Yesterday, PLF attorneys filed an amicus brief in support of San Juan County’s shoreline property owners in the case, Common Sense Alliance v. Growth Management Hearings Board. At issue is San Juan County’s update to its critical areas ordinance, which, in part, conditions approval of any new development of a shoreline property upon the dedication of a water quality buffer designed to mitigate for all pollution entering and crossing over the shoreline properties, including pollution/storm water caused by neighboring land uses (including public roads).
The County’s idea is simple—making shoreline property owners bear the burden of solving the region’s stormwater runoff problems—but violates unconstitutional conditions doctrine. PLF’s amicus brief argues that the buffer program runs afoul of the “essential nexus” and “rough proportionality” standards of Nollan v. California Coastal Commission (1987) and Dolan v. City of Tigard (1994), because the County cannot show that its buffers are necessary to mitigate impacts caused by the proposed development. Indeed, it cannot make the necessary showing because its regulations do not limit the size of the buffers to mitigate only those negative externalities caused by the conditioned development proposal.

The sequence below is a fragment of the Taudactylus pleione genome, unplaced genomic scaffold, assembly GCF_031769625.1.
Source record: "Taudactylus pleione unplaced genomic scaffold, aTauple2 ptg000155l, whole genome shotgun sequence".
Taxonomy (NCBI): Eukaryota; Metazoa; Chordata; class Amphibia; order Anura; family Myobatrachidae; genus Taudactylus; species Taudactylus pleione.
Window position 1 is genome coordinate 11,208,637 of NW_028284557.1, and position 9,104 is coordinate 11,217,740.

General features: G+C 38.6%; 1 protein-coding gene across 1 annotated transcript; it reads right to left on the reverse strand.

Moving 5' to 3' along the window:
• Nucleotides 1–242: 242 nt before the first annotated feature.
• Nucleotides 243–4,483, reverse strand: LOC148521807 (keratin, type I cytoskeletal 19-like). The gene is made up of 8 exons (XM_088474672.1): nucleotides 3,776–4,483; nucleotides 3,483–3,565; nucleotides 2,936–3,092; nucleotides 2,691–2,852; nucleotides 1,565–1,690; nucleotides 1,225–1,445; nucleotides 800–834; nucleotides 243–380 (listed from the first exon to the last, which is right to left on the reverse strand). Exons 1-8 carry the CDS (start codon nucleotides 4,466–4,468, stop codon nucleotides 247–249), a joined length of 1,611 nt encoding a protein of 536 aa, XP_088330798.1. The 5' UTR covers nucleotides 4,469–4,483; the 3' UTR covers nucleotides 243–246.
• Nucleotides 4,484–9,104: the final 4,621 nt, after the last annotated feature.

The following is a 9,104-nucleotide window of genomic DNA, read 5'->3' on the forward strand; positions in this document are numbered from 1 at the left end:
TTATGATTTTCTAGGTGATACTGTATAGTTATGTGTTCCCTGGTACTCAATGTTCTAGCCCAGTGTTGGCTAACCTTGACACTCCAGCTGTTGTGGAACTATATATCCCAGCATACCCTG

Relying on PLF’s victory in Koontz v. St. Johns River Water Mgmt. Dist. (2013), the amicus brief aims at clearing up some confusion that had arisen among the courts of appeals in recent years. For example, in 2011, Division II of Washington’s Court of Appeals misconstrued Nollan and Dolan as establishing a due process test, subjecting critical areas ordinances to minimal scrutiny under a rational basis test rather than the heightened scrutiny required by the U.S. Supreme Court. We hope that the court will take the opportunity to correct Division II’s harmful error.
All of the briefs in this appeal are available here.
March 6, 2015 Pacific Legal Foundation article by Brian T. Hodges